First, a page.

Eric Rhein arrived in New York in 1980 and became a part of the rich fabric of the East Village scene, which included friends and colleagues such as Greer Lankton, Peter Hujar, Luis Frangella, Keith Haring and David Wojnarowicz. The first works he made in New York, his butterfly puppets, constructed for George Balanchine, sparked an exploration of wearable sculptures, which were exhibited internationally and collected by the likes of Holly Solomon and Muriel Kallis Steinberg Newman.
Featuring work created over the last three decades, Ordained emphasizes the tactility, mysticism and intransigent beauty of nature, a material lexicon nurtured during Rhein’s childhood summers in the Appalachian Mountains in Kentucky. In The Order, 2006-2015, gold-filled, silver and copper wires form cellular structures where antiquarian book covers, crystal prisms, salvaged hardware and cast bronze leaves are harmoniously composed. Gathered from locations as varied as Japan, Thailand, France and the streets of New York City, the materials in The Order are a record of Rhein’s travels to physical and liminal spaces. The act of charging cast-off objects with a new vitality mirrors the artist’s own spiritual rebirth, experienced through his own evolving relationship with HIV.
After his diagnosis in 1987, Rhein became acutely aware of the possibility that the virus within him could coexist with a life of vibrant creativity. He made the decision to publicly exhibit as an HIV+ artist in 1992, exploring themes of vulnerability, resilience and transcendence. In 1996, the year protease inhibitors restored Rhein’s physical vitality and changed the landscape of HIV treatment, he began the ongoing series Leaves, honoring the lives of over 250 men and women he knew who died of complications from AIDS and whose lives still inform his practice.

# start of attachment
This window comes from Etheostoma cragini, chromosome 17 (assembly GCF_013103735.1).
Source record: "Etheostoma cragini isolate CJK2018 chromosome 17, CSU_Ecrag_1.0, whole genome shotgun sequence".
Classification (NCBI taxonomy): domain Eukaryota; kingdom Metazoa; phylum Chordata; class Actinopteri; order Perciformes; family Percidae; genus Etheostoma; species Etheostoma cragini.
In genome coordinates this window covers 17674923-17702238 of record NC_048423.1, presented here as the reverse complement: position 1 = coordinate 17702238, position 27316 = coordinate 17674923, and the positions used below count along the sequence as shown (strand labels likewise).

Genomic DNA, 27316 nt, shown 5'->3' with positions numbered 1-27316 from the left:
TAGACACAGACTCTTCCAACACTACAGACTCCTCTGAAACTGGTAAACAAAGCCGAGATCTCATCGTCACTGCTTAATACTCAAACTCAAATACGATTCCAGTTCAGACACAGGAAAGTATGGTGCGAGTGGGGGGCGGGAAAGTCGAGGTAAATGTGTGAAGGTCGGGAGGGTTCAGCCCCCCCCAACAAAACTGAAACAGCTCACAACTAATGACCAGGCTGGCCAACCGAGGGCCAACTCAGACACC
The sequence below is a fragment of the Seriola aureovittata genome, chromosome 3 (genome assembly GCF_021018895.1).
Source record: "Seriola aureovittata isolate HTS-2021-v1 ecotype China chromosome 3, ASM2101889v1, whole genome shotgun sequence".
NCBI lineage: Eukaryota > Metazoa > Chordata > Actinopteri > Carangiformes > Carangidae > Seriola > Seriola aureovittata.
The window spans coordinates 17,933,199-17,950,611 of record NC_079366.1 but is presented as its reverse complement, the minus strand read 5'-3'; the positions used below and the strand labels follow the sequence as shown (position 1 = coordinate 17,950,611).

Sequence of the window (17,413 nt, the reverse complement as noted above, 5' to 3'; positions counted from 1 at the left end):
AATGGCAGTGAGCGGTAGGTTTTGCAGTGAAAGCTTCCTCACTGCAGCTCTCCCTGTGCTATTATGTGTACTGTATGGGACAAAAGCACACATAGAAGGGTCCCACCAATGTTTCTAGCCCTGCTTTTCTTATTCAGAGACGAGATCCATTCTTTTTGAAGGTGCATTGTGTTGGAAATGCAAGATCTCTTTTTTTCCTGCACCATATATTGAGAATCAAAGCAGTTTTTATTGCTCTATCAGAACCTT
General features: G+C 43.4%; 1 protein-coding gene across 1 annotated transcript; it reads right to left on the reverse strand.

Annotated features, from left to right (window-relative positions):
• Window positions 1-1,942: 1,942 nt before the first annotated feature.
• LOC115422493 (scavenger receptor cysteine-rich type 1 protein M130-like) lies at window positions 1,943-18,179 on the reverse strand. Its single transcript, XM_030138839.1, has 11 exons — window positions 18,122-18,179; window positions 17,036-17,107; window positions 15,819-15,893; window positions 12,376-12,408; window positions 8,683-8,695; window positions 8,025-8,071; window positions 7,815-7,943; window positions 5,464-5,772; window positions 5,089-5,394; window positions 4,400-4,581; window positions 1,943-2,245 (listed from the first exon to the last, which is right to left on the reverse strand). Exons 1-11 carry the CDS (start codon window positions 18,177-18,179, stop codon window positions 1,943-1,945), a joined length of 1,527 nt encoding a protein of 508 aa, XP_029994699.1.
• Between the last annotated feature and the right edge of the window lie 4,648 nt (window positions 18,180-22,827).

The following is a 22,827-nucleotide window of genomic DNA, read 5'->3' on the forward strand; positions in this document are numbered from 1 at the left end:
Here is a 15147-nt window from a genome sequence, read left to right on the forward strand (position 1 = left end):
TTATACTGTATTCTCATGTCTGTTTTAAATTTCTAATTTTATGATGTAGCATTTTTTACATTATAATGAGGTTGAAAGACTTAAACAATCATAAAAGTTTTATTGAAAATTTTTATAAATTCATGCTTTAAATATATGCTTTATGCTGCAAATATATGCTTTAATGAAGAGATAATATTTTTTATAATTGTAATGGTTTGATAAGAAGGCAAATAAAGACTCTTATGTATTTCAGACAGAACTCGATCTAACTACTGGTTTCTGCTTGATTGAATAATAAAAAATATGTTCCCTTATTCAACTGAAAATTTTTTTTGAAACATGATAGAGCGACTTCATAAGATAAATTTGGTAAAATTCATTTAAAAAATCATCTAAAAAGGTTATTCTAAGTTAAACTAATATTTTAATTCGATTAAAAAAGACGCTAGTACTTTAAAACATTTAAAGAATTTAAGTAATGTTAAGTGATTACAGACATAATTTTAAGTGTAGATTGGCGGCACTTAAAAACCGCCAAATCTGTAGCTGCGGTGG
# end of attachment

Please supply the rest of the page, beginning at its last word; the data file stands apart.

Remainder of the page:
Eric Rhein received his BFA and MFA degrees from the School of Visual Arts, New York. His work has been exhibited at the Victoria and Albert Museum, London; The New Art Gallery Walsall, England; Pera Museum, Istanbul; the Addison Gallery of American Art, Massachusetts; Morris Museum, New Jersey; the Islip Art Museum, Islip, New York; the Leslie Lohman Museum of Gay and Lesbian Art, New York; Portland Museum of Art, Oregon; Johnson & Johnson World Headquarters and the Smithsonian’s traveling exhibition Millennium Messages, among others. Rhein has received grants and fellowships from the Pollock/Krasner Foundation, Edward Albee’s “The Barn” and The MacDowell Colony. His work is featured in the traveling exhibition Art AIDS America curated by Jonathan David Katz and Rock Hushka, which will open this year at the Tacoma Museum of Art and The Bronx Museum. This is Rhein’s first solo exhibition at Pavel Zoubok Gallery.